Historic Building Restoration


The Norwich Historical Society has utilized a variety of funding sources to restore several historic properties over the years such as:

In 2015, NHS began the restoration of the 1783 Dr. Daniel Lathrop Schoolhouse to open it as the Norwich Heritage & Regional Visitors’ Center. The Lathrop Schoolhouse is located in the Norwichtown Historic District.
In addition, the Visitors’ Center houses the “Discover Norwich” exhibit, which consists of ten panels encompassing themes in Norwich’s history from the 17th to the 20th century, which was funded by The Sachem Fund. The Visitors’ Center opened to the public in June 2015.

Energy related work to the building included restoring the windows, installing interior storm windows, installing museum quality LED lighting, and installing a split system unit for HVAC.
NHS received $8,852.99 from Jewett City Savings Bank for this project. We received additional public and private sources of funding to complete the restoration of the building.

Lathrop Schoolhouse
The Discover Norwich Exhibit_Interior of Visitors' Center

In 2016, Norwich Public Utilities (NPU) awarded the Norwich Historical Society $38,951 from the NAA Tax Credit Program to support efforts to restore the East District Schoolhouse located in the Norwichtown Historic District. Working with The City of Norwich, NHS stabilized the building, restored the windows, and created a drain to prevent water from entering the space.

History of the Building

The c. 1789 East District Schoolhouse located at 365 Washington Street in the Norwichtown Historic District suffered from decades of inattention and nonuse. The last major work on the building was done in 1970. Unfortunately, there was no consideration for adequate ventilation, and the moisture in the building has taken its toll during the ensuing decades.

When first constructed, the single room schoolhouse was progressive because it taught both boys and girls. Students learned subjects such as spelling, geography, and mathematics. Probably the most famous student to attend the school was Lydia Huntley Sigourney, a renowned poet and one of the most popular writers during the 19th Century. Lydia Huntley Sigourney was known as the “Sweet Singer of Hartford.” While living in Norwich, Lydia opened a school for girls in 1812, but moved her school to Hartford in 1814. Lydia often used her upbringing in Norwich as inspiration for her poetry. Her prolific portfolio included works of history, moral and religious poetry, and corresponded with famous authors including Henry Wadsworth Longfellow, ultimately earning a reputation that many aspiring authors sought out and respected.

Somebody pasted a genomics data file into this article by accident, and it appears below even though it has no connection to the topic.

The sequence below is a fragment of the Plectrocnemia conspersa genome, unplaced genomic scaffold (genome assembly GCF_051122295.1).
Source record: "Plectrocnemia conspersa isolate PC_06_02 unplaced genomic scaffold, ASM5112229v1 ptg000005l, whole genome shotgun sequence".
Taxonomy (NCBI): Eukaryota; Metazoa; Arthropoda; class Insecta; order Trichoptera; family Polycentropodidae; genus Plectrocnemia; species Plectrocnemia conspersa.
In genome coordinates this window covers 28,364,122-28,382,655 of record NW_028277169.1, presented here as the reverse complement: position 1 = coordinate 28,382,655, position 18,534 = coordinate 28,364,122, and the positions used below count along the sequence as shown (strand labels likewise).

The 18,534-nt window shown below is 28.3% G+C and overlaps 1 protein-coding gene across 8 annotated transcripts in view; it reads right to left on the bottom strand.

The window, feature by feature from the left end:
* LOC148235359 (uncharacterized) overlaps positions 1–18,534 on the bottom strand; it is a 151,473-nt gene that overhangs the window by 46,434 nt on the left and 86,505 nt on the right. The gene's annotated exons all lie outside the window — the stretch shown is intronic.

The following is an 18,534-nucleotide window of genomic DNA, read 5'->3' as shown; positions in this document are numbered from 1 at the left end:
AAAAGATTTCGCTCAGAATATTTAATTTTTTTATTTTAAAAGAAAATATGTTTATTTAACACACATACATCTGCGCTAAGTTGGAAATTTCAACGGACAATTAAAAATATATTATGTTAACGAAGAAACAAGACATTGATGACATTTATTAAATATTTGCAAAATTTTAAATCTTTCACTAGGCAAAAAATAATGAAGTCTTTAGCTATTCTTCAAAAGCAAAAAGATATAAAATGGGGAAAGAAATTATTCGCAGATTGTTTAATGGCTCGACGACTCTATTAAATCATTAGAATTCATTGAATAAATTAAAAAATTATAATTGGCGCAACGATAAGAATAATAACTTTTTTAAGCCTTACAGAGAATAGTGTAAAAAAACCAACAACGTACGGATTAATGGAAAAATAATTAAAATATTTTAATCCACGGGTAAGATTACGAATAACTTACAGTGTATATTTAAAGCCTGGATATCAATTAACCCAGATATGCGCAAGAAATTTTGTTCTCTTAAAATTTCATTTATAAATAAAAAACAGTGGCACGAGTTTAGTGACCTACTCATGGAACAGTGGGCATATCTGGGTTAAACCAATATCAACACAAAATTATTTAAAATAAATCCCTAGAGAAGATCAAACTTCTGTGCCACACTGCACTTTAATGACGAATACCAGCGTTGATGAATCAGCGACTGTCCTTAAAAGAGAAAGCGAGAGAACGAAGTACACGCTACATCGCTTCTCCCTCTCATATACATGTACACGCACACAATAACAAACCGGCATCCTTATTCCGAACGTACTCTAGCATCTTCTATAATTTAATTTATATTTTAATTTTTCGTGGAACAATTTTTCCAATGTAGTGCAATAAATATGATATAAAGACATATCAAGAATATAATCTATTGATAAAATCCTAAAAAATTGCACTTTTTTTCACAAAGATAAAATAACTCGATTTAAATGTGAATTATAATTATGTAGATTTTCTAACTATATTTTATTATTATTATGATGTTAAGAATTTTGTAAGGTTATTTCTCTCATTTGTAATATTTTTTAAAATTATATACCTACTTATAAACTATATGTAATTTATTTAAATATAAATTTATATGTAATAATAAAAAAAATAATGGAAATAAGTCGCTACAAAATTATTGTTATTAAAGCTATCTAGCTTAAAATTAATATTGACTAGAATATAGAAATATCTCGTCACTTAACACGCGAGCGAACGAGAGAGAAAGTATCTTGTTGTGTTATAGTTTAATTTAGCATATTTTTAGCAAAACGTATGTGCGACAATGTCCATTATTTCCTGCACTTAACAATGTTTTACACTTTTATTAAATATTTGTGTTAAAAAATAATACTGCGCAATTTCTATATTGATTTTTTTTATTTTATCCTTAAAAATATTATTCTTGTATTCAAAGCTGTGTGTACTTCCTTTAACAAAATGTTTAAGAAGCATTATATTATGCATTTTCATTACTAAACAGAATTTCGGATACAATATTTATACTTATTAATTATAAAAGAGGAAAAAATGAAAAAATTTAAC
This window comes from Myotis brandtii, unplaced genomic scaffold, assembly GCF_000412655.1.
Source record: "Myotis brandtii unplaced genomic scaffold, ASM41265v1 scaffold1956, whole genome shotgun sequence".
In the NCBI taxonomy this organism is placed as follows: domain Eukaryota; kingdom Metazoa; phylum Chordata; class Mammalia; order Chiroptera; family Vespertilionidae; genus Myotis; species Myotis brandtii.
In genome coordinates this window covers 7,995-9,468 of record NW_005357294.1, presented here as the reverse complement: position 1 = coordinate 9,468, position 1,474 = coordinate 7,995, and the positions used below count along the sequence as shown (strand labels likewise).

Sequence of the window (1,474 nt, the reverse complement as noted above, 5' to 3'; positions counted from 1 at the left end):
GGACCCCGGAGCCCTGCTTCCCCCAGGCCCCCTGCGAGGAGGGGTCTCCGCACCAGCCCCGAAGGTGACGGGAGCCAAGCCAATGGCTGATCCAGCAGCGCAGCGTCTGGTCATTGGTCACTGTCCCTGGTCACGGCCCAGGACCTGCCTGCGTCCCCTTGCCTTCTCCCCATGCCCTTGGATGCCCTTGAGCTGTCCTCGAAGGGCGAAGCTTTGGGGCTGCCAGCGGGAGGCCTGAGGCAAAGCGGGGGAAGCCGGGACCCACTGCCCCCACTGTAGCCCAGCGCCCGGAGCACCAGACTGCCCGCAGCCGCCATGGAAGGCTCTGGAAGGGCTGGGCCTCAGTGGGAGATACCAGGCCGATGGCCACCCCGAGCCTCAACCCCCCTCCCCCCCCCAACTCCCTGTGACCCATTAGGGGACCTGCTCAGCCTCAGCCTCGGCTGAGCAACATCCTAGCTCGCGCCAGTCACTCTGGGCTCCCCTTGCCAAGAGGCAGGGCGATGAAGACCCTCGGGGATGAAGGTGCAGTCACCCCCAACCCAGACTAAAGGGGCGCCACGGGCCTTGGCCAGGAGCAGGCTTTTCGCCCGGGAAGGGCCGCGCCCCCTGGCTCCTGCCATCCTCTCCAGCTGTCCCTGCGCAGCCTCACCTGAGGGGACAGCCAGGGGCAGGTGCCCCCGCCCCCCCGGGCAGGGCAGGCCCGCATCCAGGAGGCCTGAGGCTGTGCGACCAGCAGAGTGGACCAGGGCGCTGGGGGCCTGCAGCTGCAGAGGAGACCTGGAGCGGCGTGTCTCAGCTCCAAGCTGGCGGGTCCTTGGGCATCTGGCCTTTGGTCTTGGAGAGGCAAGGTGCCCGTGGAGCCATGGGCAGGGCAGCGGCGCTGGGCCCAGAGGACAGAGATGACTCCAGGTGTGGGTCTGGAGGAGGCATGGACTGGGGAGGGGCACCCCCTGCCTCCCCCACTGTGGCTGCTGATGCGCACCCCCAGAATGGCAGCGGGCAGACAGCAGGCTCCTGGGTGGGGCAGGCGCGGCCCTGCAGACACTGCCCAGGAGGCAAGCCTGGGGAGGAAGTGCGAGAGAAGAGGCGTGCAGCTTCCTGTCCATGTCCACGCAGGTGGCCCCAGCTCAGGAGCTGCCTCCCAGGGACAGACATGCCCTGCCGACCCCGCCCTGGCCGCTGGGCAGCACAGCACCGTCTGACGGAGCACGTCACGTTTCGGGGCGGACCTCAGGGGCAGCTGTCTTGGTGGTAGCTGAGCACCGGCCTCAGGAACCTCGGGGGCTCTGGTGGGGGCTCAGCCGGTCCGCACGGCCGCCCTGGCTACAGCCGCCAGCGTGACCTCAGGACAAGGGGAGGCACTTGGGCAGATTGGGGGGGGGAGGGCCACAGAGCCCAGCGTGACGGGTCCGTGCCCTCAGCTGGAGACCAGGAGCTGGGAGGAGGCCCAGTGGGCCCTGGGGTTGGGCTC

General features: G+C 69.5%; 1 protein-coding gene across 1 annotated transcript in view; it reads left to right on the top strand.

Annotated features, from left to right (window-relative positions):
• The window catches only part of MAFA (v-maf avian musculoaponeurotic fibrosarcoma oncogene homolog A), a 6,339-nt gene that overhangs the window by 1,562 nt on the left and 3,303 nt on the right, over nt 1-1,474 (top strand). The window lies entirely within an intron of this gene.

From 1903-1955, the East District Schoolhouse served as the location for social gatherings of Norwich artists. Ozias Dodge, Director of the Norwich Arts School and his wife Hannah, Director of Slater Museum, founded the Norwich Art Students Association, which used the schoolhouse as its summer studio. They held opening receptions, decorating the space with flowers, drapes, and pillows. They used the schoolhouse for sketching parties and participatory activities like staged readings, performances, and intellectual games.
This building is unique because it is one of two eighteenth century brick schoolhouses still intact and in their original locations in Norwich. The building is in the Dutch colonial architectural style.

Restoration Summary

The original scope of work included restoring the window frames and sash, but upon further investigation of the building, it turned out to be in worse shape than we originally anticipated. Upon close examination, over 70% of the floor structure was compromised and it became an immediate priority to repair. Our contractor used modern materials to replicate how the floor structure was built in 1789. Next, our contractor installed the subfloor and a finished pine floor with varying widths to replicate the look of an eighteenth-century floor.

Our next immediate problem to solve was creating a waterproofing system to prevent moisture from entering the building. The building sits on a ledge and, water descending the hilly ledge entered the building causing mold and other issues. In April 2018, we installed a French drain on the back of the building to prevent water from entering the space. Further, we upgraded the electrical in the building and installed a commercial grade dehumidifier in the basement to ensure the building was properly ventilated to prevent moisture from building up.

The next project was restoring the windows in the building. Each window was in its own unique state of deterioration and was examined individually. NHS engaged the services of a contractor who specialized in creating reproduction window sash for historic buildings. The window restoration project was completed in July 2018.

Final Project

The last project NHS completed on the building was putting a new Red Cedar Shingle Wood Roof on the building. In Spring 2019, We received a grant for $5,000 from the 1772 Foundation and a grant for $5,000 from the Elsie A. Brown Fund to put a new roof on the building.

Future Goals

A future goal is to fully restore the building and re-create the interior as an authentic late eighteenth century schoolhouse and exhibit space, which can be experienced by school children and the public.

East District School
January 2018
roof 2

The William A. Buckingham House, also known as Buckingham Memorial, is a historic house located in the Downtown Norwich Historic District at 307 Main Street.